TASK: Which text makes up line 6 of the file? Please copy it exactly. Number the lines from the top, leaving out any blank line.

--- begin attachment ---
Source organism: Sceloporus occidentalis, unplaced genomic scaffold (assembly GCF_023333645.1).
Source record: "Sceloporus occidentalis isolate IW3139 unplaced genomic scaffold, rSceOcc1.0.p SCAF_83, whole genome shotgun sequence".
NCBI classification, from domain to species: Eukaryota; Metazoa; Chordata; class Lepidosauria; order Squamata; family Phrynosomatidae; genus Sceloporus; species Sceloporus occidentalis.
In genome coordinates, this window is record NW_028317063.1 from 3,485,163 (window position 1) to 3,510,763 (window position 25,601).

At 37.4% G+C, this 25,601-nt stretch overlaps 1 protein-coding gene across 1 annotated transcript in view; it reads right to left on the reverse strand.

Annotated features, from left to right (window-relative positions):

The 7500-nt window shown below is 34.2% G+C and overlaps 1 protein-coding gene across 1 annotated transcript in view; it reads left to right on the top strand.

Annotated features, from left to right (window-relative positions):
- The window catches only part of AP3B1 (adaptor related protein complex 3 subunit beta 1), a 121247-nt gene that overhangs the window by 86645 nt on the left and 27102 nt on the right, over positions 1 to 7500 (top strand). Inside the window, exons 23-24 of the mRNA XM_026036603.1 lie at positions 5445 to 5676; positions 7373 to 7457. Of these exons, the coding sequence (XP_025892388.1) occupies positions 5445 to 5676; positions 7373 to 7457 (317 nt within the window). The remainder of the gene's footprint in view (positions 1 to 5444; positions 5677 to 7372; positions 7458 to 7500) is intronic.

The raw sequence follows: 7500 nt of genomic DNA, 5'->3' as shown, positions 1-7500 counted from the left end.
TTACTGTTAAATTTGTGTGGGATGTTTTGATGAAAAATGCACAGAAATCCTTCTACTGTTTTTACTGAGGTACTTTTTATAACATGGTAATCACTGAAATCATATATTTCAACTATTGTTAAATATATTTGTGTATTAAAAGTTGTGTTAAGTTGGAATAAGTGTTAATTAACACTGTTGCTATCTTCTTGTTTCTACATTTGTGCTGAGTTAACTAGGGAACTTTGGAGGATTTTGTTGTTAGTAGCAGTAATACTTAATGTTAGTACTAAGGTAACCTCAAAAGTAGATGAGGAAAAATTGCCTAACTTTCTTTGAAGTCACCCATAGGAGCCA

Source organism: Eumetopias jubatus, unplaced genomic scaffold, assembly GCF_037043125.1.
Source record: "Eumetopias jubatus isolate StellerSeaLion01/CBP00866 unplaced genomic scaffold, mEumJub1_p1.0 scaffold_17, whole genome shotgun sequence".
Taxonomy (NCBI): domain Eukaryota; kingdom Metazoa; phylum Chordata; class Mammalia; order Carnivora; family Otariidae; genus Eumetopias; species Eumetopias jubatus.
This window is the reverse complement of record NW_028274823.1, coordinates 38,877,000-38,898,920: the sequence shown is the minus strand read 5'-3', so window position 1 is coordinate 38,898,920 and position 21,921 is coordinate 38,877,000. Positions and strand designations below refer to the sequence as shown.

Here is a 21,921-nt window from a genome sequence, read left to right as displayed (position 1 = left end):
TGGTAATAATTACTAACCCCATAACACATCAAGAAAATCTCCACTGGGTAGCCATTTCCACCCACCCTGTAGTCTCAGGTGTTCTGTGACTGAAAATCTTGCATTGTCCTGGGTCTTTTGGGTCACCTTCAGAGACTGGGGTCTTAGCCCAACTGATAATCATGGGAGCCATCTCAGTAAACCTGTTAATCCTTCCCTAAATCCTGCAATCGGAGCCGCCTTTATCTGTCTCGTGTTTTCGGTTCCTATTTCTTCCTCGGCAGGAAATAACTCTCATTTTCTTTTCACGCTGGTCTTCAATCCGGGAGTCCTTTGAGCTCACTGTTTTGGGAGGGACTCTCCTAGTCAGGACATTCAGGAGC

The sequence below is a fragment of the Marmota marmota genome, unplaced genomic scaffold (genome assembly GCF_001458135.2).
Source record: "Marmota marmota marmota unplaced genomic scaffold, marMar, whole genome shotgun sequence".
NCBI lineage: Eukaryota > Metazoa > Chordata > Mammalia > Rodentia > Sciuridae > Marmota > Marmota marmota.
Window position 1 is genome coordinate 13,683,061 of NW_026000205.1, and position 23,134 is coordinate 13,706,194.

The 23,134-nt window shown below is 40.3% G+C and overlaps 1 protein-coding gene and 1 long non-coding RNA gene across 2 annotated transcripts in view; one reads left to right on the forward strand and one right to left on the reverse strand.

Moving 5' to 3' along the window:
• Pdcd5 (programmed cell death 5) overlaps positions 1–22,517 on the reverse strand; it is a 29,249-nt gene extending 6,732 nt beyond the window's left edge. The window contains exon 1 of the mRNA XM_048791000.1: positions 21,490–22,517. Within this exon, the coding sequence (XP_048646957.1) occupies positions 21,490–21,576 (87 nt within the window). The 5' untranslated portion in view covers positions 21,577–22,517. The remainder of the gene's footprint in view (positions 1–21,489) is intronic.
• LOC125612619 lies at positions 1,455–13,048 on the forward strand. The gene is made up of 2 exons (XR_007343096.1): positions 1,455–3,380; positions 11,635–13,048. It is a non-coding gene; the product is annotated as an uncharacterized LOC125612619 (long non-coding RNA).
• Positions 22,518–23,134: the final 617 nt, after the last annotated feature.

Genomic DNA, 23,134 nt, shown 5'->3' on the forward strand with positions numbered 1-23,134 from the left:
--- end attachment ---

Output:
Annotated features, from left to right (window-relative positions):